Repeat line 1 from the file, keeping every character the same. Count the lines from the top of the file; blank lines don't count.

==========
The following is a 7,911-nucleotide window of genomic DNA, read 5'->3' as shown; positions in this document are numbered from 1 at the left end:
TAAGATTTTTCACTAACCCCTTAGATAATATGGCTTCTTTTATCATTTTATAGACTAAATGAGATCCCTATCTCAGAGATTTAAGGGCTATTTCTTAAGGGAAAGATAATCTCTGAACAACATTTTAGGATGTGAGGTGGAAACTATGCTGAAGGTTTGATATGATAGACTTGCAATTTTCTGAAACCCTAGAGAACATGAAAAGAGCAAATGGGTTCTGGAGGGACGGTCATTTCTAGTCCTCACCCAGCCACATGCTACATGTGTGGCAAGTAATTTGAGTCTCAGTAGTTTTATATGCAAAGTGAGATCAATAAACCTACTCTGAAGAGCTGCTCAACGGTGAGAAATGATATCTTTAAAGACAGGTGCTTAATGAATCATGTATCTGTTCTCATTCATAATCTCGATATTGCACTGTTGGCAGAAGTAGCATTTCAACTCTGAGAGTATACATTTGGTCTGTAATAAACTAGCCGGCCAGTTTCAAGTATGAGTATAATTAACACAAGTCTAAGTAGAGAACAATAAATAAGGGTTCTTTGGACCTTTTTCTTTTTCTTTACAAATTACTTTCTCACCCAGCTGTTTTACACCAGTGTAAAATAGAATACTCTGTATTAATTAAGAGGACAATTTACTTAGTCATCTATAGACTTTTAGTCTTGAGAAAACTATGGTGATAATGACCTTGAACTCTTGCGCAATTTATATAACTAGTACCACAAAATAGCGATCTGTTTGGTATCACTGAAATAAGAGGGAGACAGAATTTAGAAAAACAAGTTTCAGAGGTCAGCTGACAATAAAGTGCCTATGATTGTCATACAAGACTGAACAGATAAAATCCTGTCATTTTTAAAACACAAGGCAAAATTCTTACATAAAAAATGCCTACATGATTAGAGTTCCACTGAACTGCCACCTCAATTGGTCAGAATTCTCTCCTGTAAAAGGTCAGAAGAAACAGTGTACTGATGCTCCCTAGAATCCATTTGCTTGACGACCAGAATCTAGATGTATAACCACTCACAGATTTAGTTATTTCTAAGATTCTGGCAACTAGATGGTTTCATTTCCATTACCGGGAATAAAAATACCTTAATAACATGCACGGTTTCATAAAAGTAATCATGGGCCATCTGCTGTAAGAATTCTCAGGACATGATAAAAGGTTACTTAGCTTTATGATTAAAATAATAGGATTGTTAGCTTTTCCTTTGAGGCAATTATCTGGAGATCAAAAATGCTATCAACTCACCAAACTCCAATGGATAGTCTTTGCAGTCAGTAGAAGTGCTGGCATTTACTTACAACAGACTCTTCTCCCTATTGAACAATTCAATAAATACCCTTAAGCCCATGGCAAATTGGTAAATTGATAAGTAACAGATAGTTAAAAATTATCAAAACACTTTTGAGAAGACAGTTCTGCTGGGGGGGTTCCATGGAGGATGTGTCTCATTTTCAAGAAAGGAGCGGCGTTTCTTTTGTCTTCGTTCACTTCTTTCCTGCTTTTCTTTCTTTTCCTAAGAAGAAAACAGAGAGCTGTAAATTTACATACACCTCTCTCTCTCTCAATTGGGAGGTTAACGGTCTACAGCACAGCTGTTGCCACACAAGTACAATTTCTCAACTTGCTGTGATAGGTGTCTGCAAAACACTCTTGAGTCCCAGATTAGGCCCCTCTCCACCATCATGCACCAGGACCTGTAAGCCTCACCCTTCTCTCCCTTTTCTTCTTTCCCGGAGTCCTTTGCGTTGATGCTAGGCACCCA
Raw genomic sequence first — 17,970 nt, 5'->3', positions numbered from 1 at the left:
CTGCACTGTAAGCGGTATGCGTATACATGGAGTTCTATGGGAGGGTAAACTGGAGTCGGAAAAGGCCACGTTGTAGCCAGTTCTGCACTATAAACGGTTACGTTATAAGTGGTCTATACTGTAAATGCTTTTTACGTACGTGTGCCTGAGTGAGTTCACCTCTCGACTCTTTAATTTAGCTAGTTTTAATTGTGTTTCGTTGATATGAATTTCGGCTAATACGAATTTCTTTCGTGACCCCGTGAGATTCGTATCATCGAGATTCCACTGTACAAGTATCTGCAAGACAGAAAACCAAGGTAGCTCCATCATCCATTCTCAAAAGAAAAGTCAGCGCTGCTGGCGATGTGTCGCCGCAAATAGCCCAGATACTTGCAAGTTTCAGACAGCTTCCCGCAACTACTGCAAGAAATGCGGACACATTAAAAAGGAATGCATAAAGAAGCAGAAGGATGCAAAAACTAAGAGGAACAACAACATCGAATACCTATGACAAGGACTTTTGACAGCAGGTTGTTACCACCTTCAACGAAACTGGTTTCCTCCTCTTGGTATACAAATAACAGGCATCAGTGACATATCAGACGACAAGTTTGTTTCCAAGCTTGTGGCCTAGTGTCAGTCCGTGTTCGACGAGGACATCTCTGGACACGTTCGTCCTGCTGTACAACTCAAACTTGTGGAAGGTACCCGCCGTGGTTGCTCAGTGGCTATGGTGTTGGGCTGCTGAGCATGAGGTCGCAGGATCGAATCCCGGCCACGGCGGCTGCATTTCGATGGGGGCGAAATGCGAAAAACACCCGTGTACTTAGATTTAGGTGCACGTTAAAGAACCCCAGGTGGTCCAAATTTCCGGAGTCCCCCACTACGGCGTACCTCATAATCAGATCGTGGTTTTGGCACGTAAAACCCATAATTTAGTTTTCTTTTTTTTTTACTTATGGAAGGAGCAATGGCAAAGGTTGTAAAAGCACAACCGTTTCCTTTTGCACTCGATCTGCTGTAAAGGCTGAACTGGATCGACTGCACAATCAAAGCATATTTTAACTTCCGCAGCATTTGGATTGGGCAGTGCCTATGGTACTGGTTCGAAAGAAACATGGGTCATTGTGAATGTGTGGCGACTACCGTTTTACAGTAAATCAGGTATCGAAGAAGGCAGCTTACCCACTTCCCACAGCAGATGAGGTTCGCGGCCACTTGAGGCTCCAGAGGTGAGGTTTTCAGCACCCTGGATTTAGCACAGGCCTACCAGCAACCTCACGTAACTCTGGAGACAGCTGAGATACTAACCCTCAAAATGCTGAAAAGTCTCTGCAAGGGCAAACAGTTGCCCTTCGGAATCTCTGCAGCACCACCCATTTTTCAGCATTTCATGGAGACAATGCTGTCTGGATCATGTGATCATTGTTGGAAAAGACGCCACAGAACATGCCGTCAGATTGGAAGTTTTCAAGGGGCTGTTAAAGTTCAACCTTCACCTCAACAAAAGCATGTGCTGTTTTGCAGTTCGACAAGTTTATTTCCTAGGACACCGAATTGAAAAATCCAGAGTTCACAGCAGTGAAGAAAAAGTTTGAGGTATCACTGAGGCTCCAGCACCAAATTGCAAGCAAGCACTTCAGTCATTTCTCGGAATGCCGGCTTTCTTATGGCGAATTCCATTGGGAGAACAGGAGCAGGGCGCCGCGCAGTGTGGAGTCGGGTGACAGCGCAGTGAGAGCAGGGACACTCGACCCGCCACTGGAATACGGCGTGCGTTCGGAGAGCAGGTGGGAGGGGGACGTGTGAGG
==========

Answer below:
The following is a 7,911-nucleotide window of genomic DNA, read 5'->3' as shown; positions in this document are numbered from 1 at the left end: